Godhra: the True Story

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Godhra: the True Story is a paper by Nicole Elfi about the Godhra train burning.

First chapter[edit]

Godhra, a city of the Indian State of Gujarat, was the lead story in all Indian newspapers on February 27th-28th, 2002. A shattering piece of news: 58 Hindu pilgrims had been burned alive in a train. “57 die in ghastly attack on train” ran the Times of India’s headline; “Mob targets Ramsevaks [Devotees of Rama] returning from Ayodhya”; “58 killed in attack on train with Karsevaks [volunteers]” (The Indian Express); “1500-strong mob butcher 57 Ramsevaks on Sabarmati Express” (The Asian Age). But the BBC’s announcement had a very different tone: “58 Hindu ‘extremists’ burned to death” … or Agence France Press on March 2nd: “A train full of Hindu ‘extremists’ was burnt.”

A deluge of anguished news followed about a “Muslim genocide”: “Mass killings of Muslims in reprisal riots” (NYT, March 5th), “The authorities … share the prejudices of the Hindu gangs who have been busy pulping their Muslim neighbours” (The Observer, March 4th). We were told that Narendra Modi, Chief Minister of Gujarat, intended to eradicate Muslims from the State — more than 9% of Gujarat’s population, in other words five million people. We read that the police was conniving in the mass slaughter and did nothing to prevent it. Narendra Modi was compared to Hitler, or Nero. We shuddered reading the reports describing rapes and various horrors, supposedly inflicted on Muslims by Hindus.

Today, six years later, with the noises and cries of the wounds having fallen silent, what emerges from those events? What are the facts?

At 7:43 A.M. on February 27th, 2002, the Sabarmati Express rolled into the Godhra station, fortunately with a four-hour delay, in broad daylight. This train transported more than 2,000 people, mainly karsewaks on their way back to Ahmedabad after participating in the Poorna Ahuti Yagya at Ayodhya, a ritual at the traditional birthplace of Rama.

As it pulled out of the station, the train was pelted with stones and bricks, and passengers from several bogeys were forced to bring down their windows to protect themselves. Someone pulled the emergency chain: the train came to a halt about 100 metres away from the platform, surrounded by a large crowd of Muslims. The railway police managed to disperse the crowd, and the train resumed its journey.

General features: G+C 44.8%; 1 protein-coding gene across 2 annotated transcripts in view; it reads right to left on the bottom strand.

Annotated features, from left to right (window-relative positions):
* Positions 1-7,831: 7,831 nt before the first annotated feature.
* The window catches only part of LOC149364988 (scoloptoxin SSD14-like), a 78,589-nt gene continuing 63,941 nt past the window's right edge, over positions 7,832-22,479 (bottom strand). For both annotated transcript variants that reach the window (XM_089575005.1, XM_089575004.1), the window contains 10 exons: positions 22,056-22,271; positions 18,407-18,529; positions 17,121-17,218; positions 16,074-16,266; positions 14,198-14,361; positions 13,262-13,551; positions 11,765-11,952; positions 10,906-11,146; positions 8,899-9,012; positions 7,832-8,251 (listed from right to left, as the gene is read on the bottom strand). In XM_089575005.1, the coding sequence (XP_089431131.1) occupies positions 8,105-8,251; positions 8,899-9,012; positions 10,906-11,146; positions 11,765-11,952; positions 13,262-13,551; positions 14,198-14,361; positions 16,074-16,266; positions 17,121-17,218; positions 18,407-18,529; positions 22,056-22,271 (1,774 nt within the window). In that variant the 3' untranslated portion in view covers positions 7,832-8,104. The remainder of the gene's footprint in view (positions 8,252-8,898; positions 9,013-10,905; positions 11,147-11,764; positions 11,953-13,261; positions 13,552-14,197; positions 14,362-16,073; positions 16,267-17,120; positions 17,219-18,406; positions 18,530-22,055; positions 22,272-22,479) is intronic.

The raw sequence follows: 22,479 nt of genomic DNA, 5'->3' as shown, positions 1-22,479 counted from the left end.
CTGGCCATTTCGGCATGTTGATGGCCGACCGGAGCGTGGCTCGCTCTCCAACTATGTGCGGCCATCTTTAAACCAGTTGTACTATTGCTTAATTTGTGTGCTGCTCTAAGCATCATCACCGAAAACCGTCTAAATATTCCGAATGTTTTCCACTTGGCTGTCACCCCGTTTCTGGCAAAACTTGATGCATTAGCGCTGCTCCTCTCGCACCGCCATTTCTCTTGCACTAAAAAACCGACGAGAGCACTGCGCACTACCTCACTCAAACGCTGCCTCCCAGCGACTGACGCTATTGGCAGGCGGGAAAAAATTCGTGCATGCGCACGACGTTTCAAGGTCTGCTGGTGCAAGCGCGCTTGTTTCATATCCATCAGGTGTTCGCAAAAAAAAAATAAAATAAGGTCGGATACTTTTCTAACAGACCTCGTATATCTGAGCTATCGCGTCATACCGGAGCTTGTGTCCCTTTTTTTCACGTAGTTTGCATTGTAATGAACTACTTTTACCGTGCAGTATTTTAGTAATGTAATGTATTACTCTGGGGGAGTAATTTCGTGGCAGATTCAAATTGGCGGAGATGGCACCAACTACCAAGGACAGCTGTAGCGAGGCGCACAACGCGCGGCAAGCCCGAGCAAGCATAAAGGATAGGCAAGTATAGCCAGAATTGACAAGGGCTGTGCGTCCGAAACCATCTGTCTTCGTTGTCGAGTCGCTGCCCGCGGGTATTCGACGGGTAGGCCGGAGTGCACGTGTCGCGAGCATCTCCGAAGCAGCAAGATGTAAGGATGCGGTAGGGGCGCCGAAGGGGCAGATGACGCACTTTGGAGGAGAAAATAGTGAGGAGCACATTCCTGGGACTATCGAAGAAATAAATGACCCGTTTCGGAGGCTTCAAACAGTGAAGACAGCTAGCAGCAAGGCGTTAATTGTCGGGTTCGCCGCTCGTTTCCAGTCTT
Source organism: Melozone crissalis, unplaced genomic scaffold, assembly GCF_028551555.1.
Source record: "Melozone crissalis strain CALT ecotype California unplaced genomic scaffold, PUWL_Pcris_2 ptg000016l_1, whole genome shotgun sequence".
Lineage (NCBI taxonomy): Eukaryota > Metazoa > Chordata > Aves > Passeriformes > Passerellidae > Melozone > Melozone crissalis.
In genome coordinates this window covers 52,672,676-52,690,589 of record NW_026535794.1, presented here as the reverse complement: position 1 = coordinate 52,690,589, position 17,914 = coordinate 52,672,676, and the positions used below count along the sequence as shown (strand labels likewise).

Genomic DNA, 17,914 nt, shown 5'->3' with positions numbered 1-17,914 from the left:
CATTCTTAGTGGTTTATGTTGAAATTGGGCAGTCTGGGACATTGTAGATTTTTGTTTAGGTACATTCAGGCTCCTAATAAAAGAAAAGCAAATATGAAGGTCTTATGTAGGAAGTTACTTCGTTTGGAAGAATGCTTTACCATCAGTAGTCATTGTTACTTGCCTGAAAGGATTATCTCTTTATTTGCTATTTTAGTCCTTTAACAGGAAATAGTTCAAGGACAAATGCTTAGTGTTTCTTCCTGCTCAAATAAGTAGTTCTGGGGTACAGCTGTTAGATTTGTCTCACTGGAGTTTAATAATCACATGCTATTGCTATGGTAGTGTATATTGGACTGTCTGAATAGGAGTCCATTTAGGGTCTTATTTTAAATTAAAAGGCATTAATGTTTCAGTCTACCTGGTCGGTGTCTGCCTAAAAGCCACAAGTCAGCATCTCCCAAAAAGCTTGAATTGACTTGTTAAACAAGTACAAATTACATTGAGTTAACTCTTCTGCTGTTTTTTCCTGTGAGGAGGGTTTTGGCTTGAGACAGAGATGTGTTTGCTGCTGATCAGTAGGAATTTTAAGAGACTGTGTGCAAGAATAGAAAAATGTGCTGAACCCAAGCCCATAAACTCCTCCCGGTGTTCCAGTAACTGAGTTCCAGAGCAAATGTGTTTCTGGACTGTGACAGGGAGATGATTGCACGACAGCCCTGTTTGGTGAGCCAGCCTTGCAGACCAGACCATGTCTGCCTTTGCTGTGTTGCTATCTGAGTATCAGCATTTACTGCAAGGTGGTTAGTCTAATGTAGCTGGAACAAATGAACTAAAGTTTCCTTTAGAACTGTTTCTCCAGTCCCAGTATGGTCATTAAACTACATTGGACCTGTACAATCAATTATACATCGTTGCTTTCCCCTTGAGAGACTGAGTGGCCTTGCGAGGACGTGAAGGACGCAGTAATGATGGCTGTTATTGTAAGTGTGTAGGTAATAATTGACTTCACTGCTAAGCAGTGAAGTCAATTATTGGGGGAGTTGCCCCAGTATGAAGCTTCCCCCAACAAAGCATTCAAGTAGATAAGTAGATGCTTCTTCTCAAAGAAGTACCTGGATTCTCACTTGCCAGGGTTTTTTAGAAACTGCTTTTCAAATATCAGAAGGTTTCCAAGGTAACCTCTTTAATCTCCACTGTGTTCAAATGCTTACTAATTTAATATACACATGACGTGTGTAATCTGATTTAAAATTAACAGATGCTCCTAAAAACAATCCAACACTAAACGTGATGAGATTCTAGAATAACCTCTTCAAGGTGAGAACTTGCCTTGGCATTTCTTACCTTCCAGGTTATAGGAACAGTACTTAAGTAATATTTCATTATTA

Within minutes, the emergency chain was simultaneously pulled again, from several coaches. It halted at about 700 metres from the station. A crowd of over 1,000 surrounded the train, pelting it with bricks, stones, then burning missiles and acid bulbs, especially on the S-5, S-6 and S-7 coaches.

The vacuum pipe between coaches S-6 and S-7 was cut, thereby preventing any further movement of the train. The doors were locked from outside. A fire started in coach S-7, which the passengers were able to extinguish. But the attack intensified and coach S-6 caught fire and minutes later, was in flames. Passengers who managed to get out of the burning compartment were attacked with sharp weapons, and stoned. They received serious injuries, some were killed. Others got out through the windows and took shelter below the coach.

Fifty eight pilgrims were burned alive, including twenty-seven women and ten children. The whole attack lasted 20-25 minutes.[1]

What transpired then, in the Indian press? Let’s imagine a coach of French pilgrims coming back from Lourdes, burned alive.

Strangely, instead of clearly, straightforwardly condemning the act, the Indian English-language press tried to justify it: “Pilgrims provoked by chanting pro-Hindu slogans” (they were not slogans but bhajans, or devotional songs, ending with “Jai Sri Ram” (Victory to Sri Rama). “It’s because they were returning from Ayodhya, where they asked for the reconstruction of a temple at the traditional birth place of Rama; this offends the feelings of the Muslims.” In sum, the victims, roasted alive, were guilty.


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